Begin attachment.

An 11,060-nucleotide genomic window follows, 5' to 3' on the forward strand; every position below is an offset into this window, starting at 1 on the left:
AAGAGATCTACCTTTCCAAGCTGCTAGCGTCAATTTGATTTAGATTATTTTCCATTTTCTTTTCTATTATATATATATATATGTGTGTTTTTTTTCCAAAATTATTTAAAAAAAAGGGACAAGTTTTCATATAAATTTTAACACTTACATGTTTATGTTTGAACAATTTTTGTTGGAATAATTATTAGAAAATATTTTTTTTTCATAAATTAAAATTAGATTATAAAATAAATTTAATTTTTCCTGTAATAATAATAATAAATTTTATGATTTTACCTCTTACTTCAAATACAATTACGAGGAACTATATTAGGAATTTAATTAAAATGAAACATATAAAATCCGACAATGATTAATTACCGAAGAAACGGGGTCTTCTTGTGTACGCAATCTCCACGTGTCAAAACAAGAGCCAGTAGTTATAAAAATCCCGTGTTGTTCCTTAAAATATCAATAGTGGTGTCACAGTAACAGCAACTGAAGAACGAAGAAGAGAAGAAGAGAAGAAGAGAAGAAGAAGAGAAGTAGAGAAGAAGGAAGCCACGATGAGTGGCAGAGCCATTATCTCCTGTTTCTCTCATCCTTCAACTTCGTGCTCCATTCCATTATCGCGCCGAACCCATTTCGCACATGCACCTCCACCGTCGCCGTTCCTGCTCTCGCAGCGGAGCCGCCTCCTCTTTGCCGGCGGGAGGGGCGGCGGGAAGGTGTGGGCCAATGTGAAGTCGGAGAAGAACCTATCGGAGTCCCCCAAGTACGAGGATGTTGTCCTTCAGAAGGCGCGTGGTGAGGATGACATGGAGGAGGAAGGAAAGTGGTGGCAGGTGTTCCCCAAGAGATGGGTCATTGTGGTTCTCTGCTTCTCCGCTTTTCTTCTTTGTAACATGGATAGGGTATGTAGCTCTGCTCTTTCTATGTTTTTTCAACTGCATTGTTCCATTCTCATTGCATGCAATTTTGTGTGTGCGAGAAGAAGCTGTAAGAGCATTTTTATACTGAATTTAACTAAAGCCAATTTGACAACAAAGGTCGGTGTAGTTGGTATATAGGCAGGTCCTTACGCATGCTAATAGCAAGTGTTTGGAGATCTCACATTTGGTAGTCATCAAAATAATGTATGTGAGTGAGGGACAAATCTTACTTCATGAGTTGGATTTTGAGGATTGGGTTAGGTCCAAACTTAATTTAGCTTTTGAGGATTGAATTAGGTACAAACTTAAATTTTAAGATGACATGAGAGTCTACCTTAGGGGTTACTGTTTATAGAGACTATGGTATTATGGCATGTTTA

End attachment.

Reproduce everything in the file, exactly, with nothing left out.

An 11,060-nucleotide genomic window follows, 5' to 3' on the forward strand; every position below is an offset into this window, starting at 1 on the left:
AAGAGATCTACCTTTCCAAGCTGCTAGCGTCAATTTGATTTAGATTATTTTCCATTTTCTTTTCTATTATATATATATATATGTGTGTTTTTTTTCCAAAATTATTTAAAAAAAAGGGACAAGTTTTCATATAAATTTTAACACTTACATGTTTATGTTTGAACAATTTTTGTTGGAATAATTATTAGAAAATATTTTTTTTTCATAAATTAAAATTAGATTATAAAATAAATTTAATTTTTCCTGTAATAATAATAATAAATTTTATGATTTTACCTCTTACTTCAAATACAATTACGAGGAACTATATTAGGAATTTAATTAAAATGAAACATATAAAATCCGACAATGATTAATTACCGAAGAAACGGGGTCTTCTTGTGTACGCAATCTCCACGTGTCAAAACAAGAGCCAGTAGTTATAAAAATCCCGTGTTGTTCCTTAAAATATCAATAGTGGTGTCACAGTAACAGCAACTGAAGAACGAAGAAGAGAAGAAGAGAAGAAGAGAAGAAGAAGAGAAGTAGAGAAGAAGGAAGCCACGATGAGTGGCAGAGCCATTATCTCCTGTTTCTCTCATCCTTCAACTTCGTGCTCCATTCCATTATCGCGCCGAACCCATTTCGCACATGCACCTCCACCGTCGCCGTTCCTGCTCTCGCAGCGGAGCCGCCTCCTCTTTGCCGGCGGGAGGGGCGGCGGGAAGGTGTGGGCCAATGTGAAGTCGGAGAAGAACCTATCGGAGTCCCCCAAGTACGAGGATGTTGTCCTTCAGAAGGCGCGTGGTGAGGATGACATGGAGGAGGAAGGAAAGTGGTGGCAGGTGTTCCCCAAGAGATGGGTCATTGTGGTTCTCTGCTTCTCCGCTTTTCTTCTTTGTAACATGGATAGGGTATGTAGCTCTGCTCTTTCTATGTTTTTTCAACTGCATTGTTCCATTCTCATTGCATGCAATTTTGTGTGTGCGAGAAGAAGCTGTAAGAGCATTTTTATACTGAATTTAACTAAAGCCAATTTGACAACAAAGGTCGGTGTAGTTGGTATATAGGCAGGTCCTTACGCATGCTAATAGCAAGTGTTTGGAGATCTCACATTTGGTAGTCATCAAAATAATGTATGTGAGTGAGGGACAAATCTTACTTCATGAGTTGGATTTTGAGGATTGGGTTAGGTCCAAACTTAATTTAGCTTTTGAGGATTGAATTAGGTACAAACTTAAATTTTAAGATGACATGAGAGTCTACCTTAGGGGTTACTGTTTATAGAGACTATGGTATTATGGCATGTTTA